I Will Marry When I Want concerns itself mainly with the betrayal of the aspirations of the masses of people in Kenya by the postindependence African leadership. Contrary to the expectations of the people, following Kenya’s independence from British rule, that the land would be restored to the indigenous population, independence seemed only to increase further the scramble for European investors. Illustrative of the country’s economic policy are the frequent allusions to land acquisitions for the purpose of building additional factories, such as the insecticide factory, that specialize in exported goods. Kioi’s and Nditika’s wealth largely stems from their European alliance, which often results in their serving as figureheads for foreign industries based in the country. When Nditika proposes that Kioi consider serving as the local director for the insecticide project, he describes the responsibility as being no different from his present directorship of the local bank:It’s not much work. It’s just a matter of one or two board meetings. You become overseer. Just as you now oversee their banks. You and I will be like watchdogs.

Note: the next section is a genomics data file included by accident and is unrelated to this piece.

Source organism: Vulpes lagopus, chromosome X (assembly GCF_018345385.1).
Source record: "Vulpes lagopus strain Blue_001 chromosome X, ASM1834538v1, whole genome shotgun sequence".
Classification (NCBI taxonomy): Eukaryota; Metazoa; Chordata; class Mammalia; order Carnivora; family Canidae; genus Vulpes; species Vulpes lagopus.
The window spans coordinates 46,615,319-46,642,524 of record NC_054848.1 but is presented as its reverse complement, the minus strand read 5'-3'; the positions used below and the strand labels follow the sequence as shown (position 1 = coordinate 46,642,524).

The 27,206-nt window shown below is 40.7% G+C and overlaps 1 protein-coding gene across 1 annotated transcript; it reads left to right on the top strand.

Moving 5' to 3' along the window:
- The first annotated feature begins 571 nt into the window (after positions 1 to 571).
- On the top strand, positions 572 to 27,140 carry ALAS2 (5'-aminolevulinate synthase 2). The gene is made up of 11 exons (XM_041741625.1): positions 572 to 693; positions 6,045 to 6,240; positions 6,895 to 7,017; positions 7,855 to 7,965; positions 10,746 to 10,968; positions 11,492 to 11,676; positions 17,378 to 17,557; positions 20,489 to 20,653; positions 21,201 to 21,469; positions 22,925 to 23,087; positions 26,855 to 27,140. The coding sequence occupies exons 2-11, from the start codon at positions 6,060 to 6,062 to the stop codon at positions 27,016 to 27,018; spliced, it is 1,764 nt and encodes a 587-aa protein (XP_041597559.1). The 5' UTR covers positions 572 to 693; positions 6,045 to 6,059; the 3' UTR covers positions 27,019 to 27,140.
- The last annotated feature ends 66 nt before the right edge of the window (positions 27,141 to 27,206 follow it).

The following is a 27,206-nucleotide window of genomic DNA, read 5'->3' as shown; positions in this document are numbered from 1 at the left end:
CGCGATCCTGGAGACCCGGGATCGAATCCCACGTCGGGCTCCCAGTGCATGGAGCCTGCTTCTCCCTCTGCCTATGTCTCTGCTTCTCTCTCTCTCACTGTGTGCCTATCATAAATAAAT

The theme of betrayal is evident as well in reference to the “Homeguard,” a quasi-military attachment of the British police force made up of African loyalists whose responsibility was to help restore calm after a series of Mau Mau raids and attacks. In effect, the Homeguard was to assist the British police by identifying and incarcerating suspected Mau Mau members. Such actions taken by the Homeguard against fellow Africans were perceived by Ngugi wa Thiong’o as treacherous. Ndugire, a nouveau riche farmer in I Will Marry When I Want, is identified as a member of the Homeguard who has profited materially from the European alliance, but at the price of his own humanity. He confesses that “I used to kill people,/ And to do many other terrible deeds/ As was the habit among the homeguards of those days.”